Porsche love affair with the turbocharger dates to the 60s with the 911 under the watchful eye of Porsche’s racing director, Ferdinand Piech with results that were, initially, disappointing.
Fast forward to 1972 when Ernest Fuhrmann, father of the 4-cam engines of the 1950-60s, had a 2.7 liter version built and installed in his personal 911 which, then, led to a prototype of the 930 displayed at the Frankfurt Auto Show in 1973.
The first production 930 was a 1975 model introduced in Europe, migrating to the U.S. in 1976 but handicapped with emission issues constrained the output to a mere 234 horsepower. Because of U.S. emission policies, the 930 took a circuitous sales path from 1975 to 1986. Reintroduced in the U.S. and Canada in 1986, the 930 became the ultimate road warrior for Porsche.
Enter the Slantnose. While 930s are not rare (20,000+ between ’75 and ’89) the Slantnose is exclusive. Of the 1,945 930s imported to the U.S. in 1989, only 34 were Slantnose Coupes. Mimicking the aggressive appearance of the 935 Factory racer, by 1987 demand was sufficient to make the “nose” conversion a Factory option. The cost: a staggering $40,000 added to the base 930 of $70,000. Dubbed the M505 option, these cars became highly sought after, especially the 1989 model.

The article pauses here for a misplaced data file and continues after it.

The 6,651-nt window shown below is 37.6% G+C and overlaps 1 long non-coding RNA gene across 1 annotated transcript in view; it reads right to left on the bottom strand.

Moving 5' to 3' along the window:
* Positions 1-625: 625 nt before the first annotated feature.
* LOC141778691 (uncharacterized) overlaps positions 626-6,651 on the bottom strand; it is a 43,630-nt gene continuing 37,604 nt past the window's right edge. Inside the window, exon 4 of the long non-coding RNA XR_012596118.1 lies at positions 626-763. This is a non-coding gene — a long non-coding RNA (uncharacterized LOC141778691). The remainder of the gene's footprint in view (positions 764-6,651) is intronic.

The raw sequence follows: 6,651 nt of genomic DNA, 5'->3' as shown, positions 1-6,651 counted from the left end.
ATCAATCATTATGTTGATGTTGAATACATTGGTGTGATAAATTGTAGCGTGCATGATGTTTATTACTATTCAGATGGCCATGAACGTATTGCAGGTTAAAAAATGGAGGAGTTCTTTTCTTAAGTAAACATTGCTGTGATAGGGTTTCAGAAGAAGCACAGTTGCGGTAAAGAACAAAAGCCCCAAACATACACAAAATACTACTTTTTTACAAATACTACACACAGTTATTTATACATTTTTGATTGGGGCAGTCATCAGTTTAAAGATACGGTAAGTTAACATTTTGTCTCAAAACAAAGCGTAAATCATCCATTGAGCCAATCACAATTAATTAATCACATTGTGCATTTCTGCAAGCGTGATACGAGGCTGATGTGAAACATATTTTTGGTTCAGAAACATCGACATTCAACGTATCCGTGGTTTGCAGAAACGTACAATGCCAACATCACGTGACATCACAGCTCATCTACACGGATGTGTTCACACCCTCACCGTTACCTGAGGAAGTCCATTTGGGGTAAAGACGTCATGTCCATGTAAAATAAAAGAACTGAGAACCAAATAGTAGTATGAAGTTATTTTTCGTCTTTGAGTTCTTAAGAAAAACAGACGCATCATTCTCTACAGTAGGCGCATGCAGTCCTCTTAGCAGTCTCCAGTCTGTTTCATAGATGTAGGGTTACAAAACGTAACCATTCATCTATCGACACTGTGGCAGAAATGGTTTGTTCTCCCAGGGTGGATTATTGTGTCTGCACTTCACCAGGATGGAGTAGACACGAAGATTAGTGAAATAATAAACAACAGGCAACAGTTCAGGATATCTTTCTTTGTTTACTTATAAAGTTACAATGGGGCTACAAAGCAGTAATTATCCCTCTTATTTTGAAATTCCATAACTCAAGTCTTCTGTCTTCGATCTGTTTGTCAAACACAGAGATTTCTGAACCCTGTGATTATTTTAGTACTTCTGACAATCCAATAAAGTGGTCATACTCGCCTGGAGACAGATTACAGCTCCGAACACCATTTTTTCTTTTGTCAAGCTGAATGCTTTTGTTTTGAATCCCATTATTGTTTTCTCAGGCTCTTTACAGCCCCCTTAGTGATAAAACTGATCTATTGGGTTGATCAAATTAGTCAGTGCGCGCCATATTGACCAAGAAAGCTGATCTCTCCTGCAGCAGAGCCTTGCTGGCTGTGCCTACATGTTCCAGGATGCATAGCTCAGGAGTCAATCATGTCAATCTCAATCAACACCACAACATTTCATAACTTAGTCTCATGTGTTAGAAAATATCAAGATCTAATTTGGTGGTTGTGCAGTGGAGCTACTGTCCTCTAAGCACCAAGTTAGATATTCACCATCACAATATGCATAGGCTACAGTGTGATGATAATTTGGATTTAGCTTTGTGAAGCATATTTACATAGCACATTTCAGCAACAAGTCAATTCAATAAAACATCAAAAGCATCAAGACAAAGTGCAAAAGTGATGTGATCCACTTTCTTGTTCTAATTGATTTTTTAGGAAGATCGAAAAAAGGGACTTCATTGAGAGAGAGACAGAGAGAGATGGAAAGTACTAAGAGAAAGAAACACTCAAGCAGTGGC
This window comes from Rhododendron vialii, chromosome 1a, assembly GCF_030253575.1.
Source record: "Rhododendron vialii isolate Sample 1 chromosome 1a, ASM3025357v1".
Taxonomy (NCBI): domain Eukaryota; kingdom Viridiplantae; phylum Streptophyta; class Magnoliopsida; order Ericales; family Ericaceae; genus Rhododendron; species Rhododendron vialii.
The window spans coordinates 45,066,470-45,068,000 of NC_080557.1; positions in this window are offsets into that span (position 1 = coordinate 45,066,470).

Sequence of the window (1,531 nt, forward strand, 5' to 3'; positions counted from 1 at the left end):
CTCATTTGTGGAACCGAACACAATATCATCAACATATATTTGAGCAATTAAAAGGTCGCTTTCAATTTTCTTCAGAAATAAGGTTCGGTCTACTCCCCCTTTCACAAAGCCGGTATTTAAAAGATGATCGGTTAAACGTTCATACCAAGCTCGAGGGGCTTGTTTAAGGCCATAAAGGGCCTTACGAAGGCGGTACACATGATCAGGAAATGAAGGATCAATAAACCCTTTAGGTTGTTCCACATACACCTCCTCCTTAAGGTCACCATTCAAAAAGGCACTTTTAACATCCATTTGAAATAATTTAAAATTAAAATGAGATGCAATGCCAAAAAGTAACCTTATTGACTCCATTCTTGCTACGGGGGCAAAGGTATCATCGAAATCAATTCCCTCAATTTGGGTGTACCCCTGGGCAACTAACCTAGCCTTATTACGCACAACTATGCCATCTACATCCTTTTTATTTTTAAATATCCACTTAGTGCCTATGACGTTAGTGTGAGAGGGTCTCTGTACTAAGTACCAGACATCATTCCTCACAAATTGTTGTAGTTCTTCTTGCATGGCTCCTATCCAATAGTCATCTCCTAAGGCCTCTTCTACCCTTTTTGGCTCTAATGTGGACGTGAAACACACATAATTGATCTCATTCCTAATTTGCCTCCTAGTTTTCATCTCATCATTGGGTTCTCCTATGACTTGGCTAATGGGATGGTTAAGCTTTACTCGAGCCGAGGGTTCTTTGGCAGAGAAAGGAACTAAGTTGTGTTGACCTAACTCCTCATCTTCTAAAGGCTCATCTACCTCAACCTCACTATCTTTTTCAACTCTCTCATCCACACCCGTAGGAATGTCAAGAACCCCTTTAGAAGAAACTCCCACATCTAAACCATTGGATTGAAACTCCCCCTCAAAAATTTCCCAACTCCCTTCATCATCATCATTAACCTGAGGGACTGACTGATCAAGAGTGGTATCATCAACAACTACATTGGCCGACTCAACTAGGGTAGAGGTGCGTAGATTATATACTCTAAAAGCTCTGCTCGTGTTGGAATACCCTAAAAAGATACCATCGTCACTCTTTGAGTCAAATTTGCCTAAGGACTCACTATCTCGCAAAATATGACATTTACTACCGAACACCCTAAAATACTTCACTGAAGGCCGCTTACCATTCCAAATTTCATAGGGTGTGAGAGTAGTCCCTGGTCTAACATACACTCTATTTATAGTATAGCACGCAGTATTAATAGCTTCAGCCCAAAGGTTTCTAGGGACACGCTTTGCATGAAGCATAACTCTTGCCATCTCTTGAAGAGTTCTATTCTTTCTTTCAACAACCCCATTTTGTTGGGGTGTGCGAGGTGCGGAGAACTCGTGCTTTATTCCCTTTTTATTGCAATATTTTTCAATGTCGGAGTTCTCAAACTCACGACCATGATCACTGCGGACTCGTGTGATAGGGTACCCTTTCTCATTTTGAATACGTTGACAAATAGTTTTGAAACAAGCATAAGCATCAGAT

The 1989 930 model is the most desired because it included a 5-speed Getrag G50 gear box, a marked improvement over the Type 915 unit, which had one less forward gear and was insufficient in handling the torque of the turbo. The G50 turbo would be a single year only. The 930 died in 1990 due to U.S. emission standards.
The performance of the 930 was impressive with 0-60 times in the 5.3 second range with a top speed of 169 mph, despite weighing 300 more pounds than a 911. Somewhat “tail happy”, road testers enjoyed the car’s straight line performance over executing sweepers and slaloms. The extra weight created some serious oversteer.
The 930 featured here is displaying 42,578 miles.